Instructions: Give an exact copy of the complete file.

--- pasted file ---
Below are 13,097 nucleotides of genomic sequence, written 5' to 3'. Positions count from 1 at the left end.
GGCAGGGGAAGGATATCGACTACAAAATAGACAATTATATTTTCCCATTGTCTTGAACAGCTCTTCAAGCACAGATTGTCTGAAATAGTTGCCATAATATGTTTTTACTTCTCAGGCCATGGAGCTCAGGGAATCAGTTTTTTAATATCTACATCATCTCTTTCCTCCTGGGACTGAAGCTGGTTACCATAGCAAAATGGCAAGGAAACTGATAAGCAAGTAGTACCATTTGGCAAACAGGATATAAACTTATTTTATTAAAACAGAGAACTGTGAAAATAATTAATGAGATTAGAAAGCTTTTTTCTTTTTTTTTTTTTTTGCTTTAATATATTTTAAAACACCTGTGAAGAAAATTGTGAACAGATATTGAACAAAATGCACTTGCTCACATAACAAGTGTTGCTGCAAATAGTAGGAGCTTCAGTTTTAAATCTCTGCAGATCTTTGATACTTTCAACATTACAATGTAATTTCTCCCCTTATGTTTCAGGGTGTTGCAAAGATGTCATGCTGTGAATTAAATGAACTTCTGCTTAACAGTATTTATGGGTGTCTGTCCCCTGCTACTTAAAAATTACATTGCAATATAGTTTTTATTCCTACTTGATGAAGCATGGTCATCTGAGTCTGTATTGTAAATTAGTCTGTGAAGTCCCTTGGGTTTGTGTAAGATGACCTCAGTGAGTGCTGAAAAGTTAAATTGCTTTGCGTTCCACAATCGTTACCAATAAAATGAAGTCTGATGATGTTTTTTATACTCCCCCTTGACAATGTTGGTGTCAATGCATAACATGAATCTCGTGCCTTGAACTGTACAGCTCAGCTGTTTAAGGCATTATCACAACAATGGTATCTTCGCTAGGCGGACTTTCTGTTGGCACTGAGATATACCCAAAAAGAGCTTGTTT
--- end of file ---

Below are 13,097 nucleotides of genomic sequence, written 5' to 3'. Positions count from 1 at the left end.
GGCAGGGGAAGGATATCGACTACAAAATAGACAATTATATTTTCCCATTGTCTTGAACAGCTCTTCAAGCACAGATTGTCTGAAATAGTTGCCATAATATGTTTTTACTTCTCAGGCCATGGAGCTCAGGGAATCAGTTTTTTAATATCTACATCATCTCTTTCCTCCTGGGACTGAAGCTGGTTACCATAGCAAAATGGCAAGGAAACTGATAAGCAAGTAGTACCATTTGGCAAACAGGATATAAACTTATTTTATTAAAACAGAGAACTGTGAAAATAATTAATGAGATTAGAAAGCTTTTTTCTTTTTTTTTTTTTTTGCTTTAATATATTTTAAAACACCTGTGAAGAAAATTGTGAACAGATATTGAACAAAATGCACTTGCTCACATAACAAGTGTTGCTGCAAATAGTAGGAGCTTCAGTTTTAAATCTCTGCAGATCTTTGATACTTTCAACATTACAATGTAATTTCTCCCCTTATGTTTCAGGGTGTTGCAAAGATGTCATGCTGTGAATTAAATGAACTTCTGCTTAACAGTATTTATGGGTGTCTGTCCCCTGCTACTTAAAAATTACATTGCAATATAGTTTTTATTCCTACTTGATGAAGCATGGTCATCTGAGTCTGTATTGTAAATTAGTCTGTGAAGTCCCTTGGGTTTGTGTAAGATGACCTCAGTGAGTGCTGAAAAGTTAAATTGCTTTGCGTTCCACAATCGTTACCAATAAAATGAAGTCTGATGATGTTTTTTATACTCCCCCTTGACAATGTTGGTGTCAATGCATAACATGAATCTCGTGCCTTGAACTGTACAGCTCAGCTGTTTAAGGCATTATCACAACAATGGTATCTTCGCTAGGCGGACTTTCTGTTGGCACTGAGATATACCCAAAAAGAGCTTGTTT